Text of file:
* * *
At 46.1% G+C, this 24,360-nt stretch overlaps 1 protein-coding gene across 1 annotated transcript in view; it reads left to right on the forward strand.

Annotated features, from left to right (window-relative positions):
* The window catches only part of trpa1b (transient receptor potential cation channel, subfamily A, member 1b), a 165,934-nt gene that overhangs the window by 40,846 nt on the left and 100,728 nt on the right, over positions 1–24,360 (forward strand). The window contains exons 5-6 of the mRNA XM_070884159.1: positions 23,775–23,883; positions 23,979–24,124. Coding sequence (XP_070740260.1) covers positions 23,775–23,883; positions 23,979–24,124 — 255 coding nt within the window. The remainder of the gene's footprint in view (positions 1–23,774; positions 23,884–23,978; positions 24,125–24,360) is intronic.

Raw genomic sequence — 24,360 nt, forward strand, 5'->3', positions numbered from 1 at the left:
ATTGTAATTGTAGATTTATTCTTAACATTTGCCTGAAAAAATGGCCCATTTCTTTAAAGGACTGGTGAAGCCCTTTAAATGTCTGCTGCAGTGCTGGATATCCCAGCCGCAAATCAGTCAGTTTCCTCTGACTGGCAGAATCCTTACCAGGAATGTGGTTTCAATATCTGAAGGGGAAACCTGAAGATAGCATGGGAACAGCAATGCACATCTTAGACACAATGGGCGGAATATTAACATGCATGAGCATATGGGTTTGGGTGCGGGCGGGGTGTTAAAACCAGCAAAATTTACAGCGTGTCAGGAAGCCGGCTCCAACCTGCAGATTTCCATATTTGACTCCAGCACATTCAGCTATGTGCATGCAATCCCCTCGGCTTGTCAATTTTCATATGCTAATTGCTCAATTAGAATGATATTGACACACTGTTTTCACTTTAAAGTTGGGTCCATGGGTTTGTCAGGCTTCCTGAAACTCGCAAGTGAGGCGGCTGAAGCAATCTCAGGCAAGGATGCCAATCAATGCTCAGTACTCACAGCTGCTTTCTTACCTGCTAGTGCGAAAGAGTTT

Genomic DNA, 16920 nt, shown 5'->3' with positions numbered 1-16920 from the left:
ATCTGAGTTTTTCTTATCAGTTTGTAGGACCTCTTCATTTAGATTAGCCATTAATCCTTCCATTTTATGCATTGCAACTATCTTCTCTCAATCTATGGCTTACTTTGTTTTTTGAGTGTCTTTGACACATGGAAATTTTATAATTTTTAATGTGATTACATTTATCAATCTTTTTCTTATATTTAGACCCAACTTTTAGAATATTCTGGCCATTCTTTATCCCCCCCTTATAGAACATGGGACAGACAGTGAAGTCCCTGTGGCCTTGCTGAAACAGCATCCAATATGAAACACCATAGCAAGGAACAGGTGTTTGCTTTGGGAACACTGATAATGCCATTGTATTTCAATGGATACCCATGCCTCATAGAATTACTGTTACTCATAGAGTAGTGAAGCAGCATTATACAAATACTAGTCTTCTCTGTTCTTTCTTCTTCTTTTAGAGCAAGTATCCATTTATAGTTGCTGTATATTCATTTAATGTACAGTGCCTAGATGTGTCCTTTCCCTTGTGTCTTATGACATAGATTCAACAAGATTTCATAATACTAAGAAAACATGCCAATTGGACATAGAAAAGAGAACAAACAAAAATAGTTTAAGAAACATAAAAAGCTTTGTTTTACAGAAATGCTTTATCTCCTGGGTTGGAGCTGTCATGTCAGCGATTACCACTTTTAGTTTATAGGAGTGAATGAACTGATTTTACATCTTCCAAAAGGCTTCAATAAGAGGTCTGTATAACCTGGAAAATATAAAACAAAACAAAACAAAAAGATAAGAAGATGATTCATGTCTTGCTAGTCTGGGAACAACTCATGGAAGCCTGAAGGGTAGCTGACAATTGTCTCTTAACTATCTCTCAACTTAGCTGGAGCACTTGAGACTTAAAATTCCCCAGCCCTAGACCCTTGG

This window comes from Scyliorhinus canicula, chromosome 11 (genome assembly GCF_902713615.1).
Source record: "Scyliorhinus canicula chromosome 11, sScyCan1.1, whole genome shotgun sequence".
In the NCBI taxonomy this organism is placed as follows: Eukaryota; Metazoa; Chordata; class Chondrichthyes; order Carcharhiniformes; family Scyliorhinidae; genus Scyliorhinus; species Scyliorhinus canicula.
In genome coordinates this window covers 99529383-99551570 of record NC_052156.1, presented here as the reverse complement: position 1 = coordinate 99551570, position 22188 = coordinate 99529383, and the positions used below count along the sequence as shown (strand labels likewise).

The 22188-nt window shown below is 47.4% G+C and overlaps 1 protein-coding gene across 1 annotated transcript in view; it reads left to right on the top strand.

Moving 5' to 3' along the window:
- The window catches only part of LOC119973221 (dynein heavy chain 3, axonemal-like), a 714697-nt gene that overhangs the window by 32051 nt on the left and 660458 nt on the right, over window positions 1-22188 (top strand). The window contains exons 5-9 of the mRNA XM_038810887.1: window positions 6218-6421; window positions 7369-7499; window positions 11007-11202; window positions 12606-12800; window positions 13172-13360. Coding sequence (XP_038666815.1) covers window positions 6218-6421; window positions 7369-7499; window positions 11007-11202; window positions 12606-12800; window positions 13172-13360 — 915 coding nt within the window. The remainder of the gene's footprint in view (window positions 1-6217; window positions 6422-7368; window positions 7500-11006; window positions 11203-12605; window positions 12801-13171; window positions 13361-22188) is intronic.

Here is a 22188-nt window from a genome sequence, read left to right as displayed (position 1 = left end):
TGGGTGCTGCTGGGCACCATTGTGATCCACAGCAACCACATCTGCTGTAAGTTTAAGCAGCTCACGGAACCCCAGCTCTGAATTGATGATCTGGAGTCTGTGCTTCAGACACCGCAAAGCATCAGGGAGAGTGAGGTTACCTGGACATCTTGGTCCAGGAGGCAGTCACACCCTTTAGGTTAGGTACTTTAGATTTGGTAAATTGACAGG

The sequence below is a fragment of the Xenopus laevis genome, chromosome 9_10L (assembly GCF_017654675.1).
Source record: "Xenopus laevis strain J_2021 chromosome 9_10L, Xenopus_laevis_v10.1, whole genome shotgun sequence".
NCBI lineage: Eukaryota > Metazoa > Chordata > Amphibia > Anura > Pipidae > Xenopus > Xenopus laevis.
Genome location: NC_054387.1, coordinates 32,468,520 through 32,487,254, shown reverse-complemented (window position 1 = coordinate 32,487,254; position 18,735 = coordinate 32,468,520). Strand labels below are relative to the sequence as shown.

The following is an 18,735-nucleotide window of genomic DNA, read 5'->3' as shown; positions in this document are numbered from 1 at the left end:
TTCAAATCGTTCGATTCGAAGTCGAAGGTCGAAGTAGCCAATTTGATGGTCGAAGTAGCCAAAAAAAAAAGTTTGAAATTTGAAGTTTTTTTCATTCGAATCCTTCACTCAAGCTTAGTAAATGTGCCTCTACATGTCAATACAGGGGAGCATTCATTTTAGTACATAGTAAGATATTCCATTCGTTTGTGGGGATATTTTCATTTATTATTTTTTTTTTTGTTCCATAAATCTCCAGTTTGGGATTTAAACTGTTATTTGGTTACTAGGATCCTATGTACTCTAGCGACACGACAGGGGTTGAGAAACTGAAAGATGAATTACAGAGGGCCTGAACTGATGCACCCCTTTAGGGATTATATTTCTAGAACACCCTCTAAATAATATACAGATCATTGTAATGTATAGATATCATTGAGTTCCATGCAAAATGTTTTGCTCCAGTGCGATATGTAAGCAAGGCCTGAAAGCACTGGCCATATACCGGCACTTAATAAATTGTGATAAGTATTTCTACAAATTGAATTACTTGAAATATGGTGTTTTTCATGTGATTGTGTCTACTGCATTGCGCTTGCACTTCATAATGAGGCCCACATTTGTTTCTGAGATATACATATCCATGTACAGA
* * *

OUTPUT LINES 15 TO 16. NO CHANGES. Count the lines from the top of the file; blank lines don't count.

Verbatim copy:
Here is a 22188-nt window from a genome sequence, read left to right as displayed (position 1 = left end):
TGGGTGCTGCTGGGCACCATTGTGATCCACAGCAACCACATCTGCTGTAAGTTTAAGCAGCTCACGGAACCCCAGCTCTGAATTGATGATCTGGAGTCTGTGCTTCAGACACCGCAAAGCATCAGGGAGAGTGAGGTTACCTGGACATCTTGGTCCAGGAGGCAGTCACACCCTTTAGGTTAGGTACTTTAGATTTGGTAAATTGACAGG